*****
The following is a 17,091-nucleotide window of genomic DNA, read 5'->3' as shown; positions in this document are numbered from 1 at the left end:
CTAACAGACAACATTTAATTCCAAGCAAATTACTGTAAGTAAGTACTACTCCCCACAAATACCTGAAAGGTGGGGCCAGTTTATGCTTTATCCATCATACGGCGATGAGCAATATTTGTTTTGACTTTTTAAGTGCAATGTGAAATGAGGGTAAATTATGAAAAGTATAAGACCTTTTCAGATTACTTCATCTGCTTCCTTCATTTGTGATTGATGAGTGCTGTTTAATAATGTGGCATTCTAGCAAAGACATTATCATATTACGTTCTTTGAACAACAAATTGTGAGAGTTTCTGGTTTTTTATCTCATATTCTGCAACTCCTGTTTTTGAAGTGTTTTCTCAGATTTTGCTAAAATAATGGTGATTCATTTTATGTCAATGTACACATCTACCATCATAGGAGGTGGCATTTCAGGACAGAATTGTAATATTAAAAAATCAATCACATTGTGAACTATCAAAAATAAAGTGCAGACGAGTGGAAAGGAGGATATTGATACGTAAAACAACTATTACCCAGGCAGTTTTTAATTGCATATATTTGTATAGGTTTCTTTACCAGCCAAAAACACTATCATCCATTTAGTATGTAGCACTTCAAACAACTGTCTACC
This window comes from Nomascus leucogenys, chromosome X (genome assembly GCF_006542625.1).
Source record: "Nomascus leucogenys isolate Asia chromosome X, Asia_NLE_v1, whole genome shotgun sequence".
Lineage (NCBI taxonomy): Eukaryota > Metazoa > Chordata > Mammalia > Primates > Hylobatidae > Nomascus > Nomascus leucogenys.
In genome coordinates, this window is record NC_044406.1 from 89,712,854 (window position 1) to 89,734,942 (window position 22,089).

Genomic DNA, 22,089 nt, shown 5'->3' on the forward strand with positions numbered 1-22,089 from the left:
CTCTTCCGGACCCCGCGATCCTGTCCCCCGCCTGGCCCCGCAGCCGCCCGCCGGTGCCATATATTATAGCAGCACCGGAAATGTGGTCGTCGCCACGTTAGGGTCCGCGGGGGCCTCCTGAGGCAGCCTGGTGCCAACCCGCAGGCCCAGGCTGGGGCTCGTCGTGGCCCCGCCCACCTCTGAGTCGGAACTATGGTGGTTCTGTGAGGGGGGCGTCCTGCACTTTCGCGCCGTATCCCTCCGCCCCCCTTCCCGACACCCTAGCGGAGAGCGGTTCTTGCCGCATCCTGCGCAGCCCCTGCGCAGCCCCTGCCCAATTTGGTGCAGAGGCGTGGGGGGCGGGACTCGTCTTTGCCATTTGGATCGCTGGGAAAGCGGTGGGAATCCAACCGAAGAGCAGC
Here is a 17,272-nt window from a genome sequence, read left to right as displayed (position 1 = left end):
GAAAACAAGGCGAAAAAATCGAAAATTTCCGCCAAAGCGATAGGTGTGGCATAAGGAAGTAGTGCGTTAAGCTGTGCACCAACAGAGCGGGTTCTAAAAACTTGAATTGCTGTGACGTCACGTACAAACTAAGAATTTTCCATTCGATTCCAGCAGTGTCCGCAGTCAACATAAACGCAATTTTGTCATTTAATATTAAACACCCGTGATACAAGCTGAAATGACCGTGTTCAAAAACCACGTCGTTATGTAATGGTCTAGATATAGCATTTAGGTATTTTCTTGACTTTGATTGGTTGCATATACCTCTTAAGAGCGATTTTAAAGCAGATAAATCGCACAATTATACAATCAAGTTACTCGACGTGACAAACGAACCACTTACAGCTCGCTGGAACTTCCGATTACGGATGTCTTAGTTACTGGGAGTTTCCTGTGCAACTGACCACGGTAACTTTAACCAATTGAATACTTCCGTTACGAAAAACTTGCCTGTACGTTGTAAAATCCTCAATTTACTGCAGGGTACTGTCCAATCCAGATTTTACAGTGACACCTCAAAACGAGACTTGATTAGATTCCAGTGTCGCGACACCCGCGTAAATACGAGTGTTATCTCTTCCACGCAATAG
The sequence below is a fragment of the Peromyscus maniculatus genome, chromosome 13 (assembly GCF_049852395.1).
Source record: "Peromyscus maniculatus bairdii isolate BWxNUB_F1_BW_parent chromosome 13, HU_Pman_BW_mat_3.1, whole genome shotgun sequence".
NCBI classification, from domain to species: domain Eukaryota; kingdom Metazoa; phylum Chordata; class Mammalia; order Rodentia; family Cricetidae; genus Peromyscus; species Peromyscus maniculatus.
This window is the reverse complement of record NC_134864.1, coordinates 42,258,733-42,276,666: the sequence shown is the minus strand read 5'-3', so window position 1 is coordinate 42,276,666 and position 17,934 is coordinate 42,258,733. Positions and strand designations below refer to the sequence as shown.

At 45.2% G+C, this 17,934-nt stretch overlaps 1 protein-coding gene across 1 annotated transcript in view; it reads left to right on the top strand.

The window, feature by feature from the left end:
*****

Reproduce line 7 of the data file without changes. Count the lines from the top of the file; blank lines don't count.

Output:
Genomic DNA, 22,089 nt, shown 5'->3' on the forward strand with positions numbered 1-22,089 from the left: